When you’re training hard and competing regularly in padel tournaments, you need to make sure that you are also taking care of your body’s nutritional needs. You want to make sure that you have enough energy to cover all your expenditure during training and playing, as well as taking in enough protein for muscles to repair themselves and grow if needed to adjust to higher demands.
Here’s what I recommend.
I take a daily protein shake to help cover my protein needs. This can be taken right after your training session or padel match. After such hard exercise, your muscles will have many micro tears that need to be repaired, and protein is what your body needs to be able to do so.
Optimum Nutrition is the number one brand for protein shakes. I’ve tried their Vanilla, Cookies & Cream and Double Chocolate flavors. Double Chocolate is my favorite, and Vanilla is also pretty decent if you want to keep it plain. I wasn’t a big fan of the Cookies & Cream flavor, although it’s bearable. Some flavors work well with milk and water, while others are only tasty if combined with milk. Double Chocolate tastes great either way.
I buy the 2.2kg tub which serves me for around 2.5 months.
Here in Spain, I buy my shakes from one of these two shops, depending on which one of them has the best pricing at that point in time:
Amazon also carries most variations of this protein shake, but the other two shops tend to have better pricing and occasional freebies.
I know these are not really considered supplements, but it’s important to mention them as they are some of the major sources of fuel during intense activity like long padel matches. Bananas are my favorite food during matches together with dates.
I use BCAA powder to mix in with my water during intense workouts. While I haven’t found obvious evidence about this, my friend Andrew from MirrorFriendly recommends taking BCAAs, so I am currently doing so. The idea is that they protect your muscles from breaking down during intense activity.
I take a dosage of 1000mg of fish oil daily as its effects have been widely studied and fairly conclusive.
It’s all about maintaining a good omega-3:omega-6-ratio.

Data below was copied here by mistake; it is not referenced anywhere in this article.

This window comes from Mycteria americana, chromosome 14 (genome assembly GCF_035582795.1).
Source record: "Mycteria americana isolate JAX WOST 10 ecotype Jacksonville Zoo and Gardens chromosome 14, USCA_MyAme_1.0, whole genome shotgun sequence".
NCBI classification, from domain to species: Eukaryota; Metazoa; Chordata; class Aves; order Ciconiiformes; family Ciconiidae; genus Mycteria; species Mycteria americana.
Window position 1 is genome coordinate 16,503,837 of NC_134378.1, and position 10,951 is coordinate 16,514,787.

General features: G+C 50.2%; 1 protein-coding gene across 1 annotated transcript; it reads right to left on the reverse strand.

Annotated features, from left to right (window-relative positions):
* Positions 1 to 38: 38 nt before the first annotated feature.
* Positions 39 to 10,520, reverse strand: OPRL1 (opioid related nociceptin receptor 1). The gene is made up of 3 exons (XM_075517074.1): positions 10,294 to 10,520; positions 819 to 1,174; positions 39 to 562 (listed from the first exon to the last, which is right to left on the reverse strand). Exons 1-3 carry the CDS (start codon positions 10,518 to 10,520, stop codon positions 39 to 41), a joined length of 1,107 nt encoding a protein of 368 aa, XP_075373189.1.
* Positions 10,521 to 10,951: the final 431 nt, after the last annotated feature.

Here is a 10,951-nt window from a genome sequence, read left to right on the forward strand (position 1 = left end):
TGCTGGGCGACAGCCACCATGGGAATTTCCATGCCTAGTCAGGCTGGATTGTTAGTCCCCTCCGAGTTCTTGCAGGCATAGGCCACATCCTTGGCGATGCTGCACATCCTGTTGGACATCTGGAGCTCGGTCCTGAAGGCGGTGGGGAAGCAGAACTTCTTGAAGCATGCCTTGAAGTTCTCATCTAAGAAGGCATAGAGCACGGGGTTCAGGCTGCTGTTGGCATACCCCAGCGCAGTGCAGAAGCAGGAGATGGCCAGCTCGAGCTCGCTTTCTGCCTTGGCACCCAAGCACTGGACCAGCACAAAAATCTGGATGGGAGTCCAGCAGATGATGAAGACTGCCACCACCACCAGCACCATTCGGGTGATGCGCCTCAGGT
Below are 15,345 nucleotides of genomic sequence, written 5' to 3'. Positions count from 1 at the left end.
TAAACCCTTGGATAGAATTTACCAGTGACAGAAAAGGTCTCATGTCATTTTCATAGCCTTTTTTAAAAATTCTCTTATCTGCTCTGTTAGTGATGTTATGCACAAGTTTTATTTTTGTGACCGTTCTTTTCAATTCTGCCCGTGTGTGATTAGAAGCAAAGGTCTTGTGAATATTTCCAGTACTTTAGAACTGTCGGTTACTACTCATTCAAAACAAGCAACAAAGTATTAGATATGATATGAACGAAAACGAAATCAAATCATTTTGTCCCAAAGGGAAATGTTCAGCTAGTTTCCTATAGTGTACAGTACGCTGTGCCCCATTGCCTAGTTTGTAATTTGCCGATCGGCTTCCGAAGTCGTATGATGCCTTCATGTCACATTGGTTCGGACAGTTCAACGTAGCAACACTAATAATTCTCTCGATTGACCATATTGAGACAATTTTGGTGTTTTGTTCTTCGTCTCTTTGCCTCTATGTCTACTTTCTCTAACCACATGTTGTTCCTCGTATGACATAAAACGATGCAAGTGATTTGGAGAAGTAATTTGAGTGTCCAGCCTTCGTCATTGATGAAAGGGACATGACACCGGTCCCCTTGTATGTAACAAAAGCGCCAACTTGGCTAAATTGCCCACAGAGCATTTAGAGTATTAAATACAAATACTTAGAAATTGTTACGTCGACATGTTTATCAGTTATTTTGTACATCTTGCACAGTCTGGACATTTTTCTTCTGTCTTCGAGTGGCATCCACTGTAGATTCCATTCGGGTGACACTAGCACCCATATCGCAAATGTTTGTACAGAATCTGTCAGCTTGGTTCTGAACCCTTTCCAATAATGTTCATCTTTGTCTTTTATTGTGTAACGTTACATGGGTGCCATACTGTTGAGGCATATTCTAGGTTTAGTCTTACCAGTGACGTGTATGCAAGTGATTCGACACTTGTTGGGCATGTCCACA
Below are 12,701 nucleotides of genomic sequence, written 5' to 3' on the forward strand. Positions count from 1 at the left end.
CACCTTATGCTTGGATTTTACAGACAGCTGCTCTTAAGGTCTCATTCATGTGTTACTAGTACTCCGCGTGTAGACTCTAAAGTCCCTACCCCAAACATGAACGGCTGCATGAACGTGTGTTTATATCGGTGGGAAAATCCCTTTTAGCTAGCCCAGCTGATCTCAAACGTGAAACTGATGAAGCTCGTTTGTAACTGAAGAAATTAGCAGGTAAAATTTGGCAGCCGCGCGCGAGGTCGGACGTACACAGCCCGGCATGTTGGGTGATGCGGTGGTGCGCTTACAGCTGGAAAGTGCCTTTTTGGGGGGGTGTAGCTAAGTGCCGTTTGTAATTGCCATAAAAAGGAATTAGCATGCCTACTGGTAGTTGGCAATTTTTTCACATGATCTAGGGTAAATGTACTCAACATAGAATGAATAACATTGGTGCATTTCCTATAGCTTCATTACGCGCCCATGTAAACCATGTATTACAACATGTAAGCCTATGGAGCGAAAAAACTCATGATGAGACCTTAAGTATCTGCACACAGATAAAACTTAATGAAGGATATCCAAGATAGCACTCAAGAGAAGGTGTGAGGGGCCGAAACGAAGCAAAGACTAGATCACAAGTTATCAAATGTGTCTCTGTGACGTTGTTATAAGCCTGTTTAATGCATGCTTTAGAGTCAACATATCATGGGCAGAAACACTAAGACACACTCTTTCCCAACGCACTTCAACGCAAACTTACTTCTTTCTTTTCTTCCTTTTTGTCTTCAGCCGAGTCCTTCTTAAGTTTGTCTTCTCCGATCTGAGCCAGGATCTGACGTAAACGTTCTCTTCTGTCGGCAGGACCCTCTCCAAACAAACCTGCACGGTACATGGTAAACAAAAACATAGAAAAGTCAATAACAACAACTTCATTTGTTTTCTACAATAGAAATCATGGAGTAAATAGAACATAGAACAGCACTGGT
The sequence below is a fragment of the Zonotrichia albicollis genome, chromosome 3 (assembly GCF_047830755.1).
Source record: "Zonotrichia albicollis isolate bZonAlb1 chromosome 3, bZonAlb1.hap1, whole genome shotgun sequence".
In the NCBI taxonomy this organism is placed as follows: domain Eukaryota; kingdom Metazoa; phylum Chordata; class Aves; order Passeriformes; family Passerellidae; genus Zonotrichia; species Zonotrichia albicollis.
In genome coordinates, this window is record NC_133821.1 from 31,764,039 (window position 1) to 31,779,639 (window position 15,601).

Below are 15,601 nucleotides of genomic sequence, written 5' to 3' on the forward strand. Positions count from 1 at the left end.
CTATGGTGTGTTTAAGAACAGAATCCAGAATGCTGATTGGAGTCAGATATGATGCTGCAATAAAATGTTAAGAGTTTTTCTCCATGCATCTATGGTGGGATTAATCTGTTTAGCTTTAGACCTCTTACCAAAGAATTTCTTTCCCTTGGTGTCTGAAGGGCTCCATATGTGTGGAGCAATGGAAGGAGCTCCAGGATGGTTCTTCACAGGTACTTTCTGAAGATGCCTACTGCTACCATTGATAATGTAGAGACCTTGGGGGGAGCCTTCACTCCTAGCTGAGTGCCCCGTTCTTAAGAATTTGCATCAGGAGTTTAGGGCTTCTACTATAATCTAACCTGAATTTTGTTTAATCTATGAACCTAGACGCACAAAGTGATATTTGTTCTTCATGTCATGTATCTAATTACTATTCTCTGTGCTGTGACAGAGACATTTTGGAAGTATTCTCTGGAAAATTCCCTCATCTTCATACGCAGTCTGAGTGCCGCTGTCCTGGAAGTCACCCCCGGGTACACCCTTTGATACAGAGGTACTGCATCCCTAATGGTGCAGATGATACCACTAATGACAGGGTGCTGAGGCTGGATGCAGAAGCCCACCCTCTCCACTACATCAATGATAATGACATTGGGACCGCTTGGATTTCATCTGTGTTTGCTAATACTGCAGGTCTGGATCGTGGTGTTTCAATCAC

Take 2 g EPA and 1.5 g DHA per day.My favorite brands:
The positive effects of this supplement have been widely studied as well, so I’ve been using it since I’m doing weight training as well as part of my overall training regimen. It might be the best supplement to use in fact, since it has proven effects and little to no downsides. I use MyProtein’s Creatine Monohydrate pack. If you want something better you can get Creapure. Creapure® is the brand name for pure creatine monohydrate produced by AlzChem Trostberg GmbH in Germany. MyProtein sells both Creapure and Creatine Monohydrate, and Creapure costs around 3x as much.
When you workout and exercise, whether this be weight training or cardiovascular activity, your body requires energy to perform muscle contractions. Muscle contractions move your body parts. For example, when you perform a bicep curl you will contract your bicep muscle, and to do this requires energy.
Adenosine triphosphate (ATP) is the chemical compound your body uses for energy. For a muscle to contract, it will break off a phosphate molecule from ATP, meaning ATP becomes ADP (adenosine diphosphate). To form more ATP your body will take a phosphate molecule from your body’s stores of creatine phosphate.
So as you have probably worked out, creatine is vitally important for muscle contraction. Therefore, supplementing with creatine can help your body to perform more muscle contractions, meaning more reps, and more reps can breakdown more muscle fibers. With the right nutrition and recovery, this can increase your potential for muscle growth.
According to studies, there are no negative effects of long-term supplementation with Creatine.
Our bodies produce creatine endogenously at around 1g per day. You can also obtain small amounts of creatine through food, especially red meat. At a max you’re looking at 1g per day in food, so at best you have a total 2g of creatine in your body per day without supplementation.